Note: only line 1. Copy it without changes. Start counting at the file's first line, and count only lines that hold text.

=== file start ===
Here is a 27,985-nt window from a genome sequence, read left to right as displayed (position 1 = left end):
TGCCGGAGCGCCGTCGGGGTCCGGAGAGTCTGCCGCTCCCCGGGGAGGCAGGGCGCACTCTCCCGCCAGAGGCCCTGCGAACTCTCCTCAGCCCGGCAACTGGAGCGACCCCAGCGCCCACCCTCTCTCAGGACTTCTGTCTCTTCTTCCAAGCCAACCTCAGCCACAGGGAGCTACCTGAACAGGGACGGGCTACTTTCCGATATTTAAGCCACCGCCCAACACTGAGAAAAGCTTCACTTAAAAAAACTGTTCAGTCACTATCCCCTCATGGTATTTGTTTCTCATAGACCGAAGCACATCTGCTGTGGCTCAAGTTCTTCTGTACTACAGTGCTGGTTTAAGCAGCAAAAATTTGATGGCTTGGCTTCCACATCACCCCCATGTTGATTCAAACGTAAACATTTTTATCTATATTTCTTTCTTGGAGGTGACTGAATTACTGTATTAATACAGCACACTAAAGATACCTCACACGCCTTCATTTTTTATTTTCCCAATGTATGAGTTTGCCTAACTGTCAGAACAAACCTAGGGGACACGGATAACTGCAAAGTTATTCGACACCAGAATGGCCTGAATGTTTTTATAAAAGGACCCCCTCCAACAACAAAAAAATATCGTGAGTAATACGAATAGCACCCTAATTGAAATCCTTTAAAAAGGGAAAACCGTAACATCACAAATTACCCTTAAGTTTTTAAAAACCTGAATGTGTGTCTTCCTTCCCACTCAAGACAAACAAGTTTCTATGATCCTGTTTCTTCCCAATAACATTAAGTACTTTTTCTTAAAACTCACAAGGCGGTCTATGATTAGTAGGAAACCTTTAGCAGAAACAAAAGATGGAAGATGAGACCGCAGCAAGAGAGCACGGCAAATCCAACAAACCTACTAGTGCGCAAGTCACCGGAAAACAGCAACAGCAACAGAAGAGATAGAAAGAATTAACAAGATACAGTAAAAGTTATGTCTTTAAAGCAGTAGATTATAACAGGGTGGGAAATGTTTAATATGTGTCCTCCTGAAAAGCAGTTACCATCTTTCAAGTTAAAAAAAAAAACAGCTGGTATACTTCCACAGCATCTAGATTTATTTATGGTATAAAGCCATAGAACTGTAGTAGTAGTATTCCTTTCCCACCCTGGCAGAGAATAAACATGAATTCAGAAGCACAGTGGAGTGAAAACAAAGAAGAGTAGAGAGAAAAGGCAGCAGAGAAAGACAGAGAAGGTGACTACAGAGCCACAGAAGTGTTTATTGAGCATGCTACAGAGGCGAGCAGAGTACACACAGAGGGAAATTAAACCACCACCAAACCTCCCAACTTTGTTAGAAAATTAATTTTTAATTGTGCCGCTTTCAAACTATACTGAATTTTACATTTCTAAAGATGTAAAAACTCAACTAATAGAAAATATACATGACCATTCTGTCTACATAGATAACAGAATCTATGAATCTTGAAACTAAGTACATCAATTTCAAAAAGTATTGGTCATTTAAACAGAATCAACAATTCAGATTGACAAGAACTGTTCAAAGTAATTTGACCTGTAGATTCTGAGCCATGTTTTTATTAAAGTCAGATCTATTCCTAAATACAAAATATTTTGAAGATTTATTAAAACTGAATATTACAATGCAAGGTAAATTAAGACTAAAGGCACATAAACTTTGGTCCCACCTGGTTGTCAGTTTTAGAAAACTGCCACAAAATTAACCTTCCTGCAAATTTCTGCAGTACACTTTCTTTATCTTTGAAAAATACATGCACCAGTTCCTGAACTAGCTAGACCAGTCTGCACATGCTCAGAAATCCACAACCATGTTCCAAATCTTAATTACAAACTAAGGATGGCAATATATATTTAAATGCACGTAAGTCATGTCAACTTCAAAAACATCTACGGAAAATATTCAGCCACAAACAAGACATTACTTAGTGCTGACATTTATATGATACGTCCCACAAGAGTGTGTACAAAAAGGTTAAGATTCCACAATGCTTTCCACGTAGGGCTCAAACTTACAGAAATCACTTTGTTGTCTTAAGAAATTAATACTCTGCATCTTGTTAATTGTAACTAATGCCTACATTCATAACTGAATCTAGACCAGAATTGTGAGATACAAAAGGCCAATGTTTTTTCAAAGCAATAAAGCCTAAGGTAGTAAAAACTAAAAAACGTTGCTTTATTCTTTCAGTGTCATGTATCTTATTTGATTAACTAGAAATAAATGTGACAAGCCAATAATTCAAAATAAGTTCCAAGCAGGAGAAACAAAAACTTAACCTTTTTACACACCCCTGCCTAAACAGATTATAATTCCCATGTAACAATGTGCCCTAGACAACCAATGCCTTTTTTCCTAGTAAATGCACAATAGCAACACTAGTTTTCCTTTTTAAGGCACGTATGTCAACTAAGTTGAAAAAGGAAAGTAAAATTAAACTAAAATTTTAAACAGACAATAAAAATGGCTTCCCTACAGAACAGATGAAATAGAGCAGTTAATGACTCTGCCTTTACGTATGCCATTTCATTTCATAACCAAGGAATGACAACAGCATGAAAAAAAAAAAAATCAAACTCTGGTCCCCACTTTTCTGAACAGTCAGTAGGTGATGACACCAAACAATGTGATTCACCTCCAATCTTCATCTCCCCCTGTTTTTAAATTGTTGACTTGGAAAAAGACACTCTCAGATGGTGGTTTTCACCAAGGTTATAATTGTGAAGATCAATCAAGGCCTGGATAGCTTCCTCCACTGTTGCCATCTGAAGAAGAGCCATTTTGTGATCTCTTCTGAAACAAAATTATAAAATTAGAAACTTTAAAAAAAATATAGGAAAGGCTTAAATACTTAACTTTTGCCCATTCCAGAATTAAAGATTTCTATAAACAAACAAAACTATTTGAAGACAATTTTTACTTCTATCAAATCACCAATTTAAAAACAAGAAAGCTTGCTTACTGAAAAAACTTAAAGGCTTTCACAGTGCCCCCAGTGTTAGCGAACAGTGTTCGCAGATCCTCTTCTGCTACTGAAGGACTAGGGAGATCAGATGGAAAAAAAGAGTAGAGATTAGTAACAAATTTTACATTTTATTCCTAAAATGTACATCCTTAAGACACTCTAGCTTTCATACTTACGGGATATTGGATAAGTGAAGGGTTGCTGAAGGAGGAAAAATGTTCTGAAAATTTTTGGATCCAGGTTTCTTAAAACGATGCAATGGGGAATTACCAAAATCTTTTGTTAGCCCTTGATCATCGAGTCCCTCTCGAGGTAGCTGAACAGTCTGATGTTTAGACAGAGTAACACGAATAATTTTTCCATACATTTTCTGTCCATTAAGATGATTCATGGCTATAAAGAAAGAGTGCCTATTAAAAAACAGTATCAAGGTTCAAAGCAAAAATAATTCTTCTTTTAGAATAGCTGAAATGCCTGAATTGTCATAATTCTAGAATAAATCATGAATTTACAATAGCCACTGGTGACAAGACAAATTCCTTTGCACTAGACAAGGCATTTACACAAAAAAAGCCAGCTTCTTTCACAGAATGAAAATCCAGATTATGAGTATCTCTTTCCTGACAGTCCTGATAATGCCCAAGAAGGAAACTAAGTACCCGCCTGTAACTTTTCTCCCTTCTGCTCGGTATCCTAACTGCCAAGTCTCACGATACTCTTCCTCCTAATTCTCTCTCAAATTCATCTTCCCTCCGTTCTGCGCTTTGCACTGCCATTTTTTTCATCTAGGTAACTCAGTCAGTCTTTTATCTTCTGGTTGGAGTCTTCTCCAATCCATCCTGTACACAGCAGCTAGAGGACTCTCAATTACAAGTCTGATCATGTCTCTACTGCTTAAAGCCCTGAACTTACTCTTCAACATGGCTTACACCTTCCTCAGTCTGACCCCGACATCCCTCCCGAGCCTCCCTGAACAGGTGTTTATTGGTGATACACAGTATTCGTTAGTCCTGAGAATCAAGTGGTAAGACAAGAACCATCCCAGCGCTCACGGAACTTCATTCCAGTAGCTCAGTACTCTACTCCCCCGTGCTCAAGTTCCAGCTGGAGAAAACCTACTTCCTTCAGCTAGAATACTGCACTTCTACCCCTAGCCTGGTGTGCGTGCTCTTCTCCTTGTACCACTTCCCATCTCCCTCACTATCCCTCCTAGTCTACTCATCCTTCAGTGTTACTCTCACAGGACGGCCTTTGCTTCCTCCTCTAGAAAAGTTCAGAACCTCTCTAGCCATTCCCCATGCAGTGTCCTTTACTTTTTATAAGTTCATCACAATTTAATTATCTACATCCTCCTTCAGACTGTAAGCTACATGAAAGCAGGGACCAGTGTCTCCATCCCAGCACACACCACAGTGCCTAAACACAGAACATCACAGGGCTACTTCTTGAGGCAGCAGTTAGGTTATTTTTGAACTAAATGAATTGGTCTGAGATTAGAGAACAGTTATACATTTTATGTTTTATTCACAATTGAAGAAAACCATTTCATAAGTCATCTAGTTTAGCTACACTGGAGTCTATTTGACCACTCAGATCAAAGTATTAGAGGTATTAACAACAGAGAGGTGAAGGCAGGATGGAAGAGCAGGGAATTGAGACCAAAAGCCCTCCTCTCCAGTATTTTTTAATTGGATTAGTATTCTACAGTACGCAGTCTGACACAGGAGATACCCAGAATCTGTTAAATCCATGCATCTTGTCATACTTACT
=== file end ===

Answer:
Here is a 27,985-nt window from a genome sequence, read left to right as displayed (position 1 = left end):